In this blog post I’ve really only scratched the surface—there are a many more new features in the Pascal GP100 architecture and in Tesla P100, including new instructions, powerful features such as compute preemption, and more that I couldn’t fit into this post. To learn more, read the Tesla P100 white paper and check out our talk “Inside Pascal” from GTC 2016.

]]>- Support for the Pascal GPU architecture, including the new Tesla P100 accelerator;
- New Unified Memory capabilities;
- The new nvGRAPH GPU-Accelerated Graph Analytics library;
- Powerful new profiling capabilities; and
- Improved compiler performance and heterogeneous lambda support.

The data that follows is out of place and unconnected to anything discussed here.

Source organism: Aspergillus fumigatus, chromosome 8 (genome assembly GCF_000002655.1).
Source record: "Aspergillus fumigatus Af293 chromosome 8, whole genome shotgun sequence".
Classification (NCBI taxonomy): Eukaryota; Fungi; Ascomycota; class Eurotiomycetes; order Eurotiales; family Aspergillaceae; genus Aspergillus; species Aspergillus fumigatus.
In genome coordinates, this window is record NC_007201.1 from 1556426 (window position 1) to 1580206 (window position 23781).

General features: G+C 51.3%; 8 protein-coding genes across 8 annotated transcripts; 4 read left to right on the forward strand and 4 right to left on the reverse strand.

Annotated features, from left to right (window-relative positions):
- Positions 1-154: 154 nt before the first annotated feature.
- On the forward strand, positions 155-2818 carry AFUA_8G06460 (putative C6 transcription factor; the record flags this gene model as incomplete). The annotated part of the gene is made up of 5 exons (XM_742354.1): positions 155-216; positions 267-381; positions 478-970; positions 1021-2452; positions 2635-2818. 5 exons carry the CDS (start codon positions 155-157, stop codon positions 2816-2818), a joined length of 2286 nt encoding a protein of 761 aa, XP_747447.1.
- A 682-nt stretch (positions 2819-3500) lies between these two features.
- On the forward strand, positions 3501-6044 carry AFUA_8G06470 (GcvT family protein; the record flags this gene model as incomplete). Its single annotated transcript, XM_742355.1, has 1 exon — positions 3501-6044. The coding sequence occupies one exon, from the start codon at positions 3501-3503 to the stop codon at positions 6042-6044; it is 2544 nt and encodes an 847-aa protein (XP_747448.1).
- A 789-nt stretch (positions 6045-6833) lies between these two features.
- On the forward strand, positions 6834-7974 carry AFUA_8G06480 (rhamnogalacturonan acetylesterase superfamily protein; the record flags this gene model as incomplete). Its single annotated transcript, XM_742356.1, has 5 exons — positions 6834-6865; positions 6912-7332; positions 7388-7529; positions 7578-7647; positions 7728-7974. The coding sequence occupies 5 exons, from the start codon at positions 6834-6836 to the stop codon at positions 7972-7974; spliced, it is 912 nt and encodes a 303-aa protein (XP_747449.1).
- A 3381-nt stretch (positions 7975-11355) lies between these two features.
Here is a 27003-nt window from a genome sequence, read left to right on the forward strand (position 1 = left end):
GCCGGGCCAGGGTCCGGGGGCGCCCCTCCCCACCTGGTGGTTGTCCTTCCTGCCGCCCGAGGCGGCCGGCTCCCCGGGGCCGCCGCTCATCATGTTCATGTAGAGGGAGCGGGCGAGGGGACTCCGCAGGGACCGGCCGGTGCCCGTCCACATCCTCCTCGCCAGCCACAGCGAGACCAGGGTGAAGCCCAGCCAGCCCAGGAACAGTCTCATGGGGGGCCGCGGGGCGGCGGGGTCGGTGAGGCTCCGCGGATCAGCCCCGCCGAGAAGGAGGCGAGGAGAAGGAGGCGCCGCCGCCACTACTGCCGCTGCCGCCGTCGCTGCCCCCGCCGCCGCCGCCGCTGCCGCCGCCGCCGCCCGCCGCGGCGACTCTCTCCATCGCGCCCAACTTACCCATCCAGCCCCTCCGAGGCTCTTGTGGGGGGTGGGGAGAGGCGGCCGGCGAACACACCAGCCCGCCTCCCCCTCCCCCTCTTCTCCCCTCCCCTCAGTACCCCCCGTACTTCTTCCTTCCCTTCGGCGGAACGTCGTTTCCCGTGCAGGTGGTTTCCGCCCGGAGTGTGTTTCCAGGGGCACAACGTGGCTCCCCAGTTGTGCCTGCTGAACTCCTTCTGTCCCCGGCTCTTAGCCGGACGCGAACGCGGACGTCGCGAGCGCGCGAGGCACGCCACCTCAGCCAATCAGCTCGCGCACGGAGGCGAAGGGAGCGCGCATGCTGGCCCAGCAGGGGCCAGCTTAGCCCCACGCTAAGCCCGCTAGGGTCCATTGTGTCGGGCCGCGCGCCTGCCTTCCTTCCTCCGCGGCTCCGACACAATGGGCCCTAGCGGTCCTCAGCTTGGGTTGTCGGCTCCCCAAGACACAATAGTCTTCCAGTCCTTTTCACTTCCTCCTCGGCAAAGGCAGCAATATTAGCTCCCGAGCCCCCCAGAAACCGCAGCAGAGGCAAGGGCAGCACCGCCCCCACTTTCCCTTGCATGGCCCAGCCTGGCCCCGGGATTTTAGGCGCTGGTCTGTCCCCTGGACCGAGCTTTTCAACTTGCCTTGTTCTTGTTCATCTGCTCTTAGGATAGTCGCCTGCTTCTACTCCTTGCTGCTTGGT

To learn more at GTC 2016, you can check out my talk from GTC 2016, “CUDA 8 and Beyond” (GTC on-demand site registration required).

A crucial goal for CUDA 8 is to provide support for the powerful new Pascal architecture, the first incarnation of which was launched at GTC today: Tesla P100. For full details on P100 and the Pascal GP100 GPU architecture, check out the blog post “Inside Pascal“.

In a nutshell, Tesla P100 provides massive double-, single- and half-precision computational performance, 3x the memory bandwidth of Maxwell GPUs via HBM2 stacked memory, and with its support for NVLink, up to 5x the GPU-GPU communication performance of PCI Express. Pascal also improves support for Unified Memory thanks to a larger virtual address space and a new page migration engine.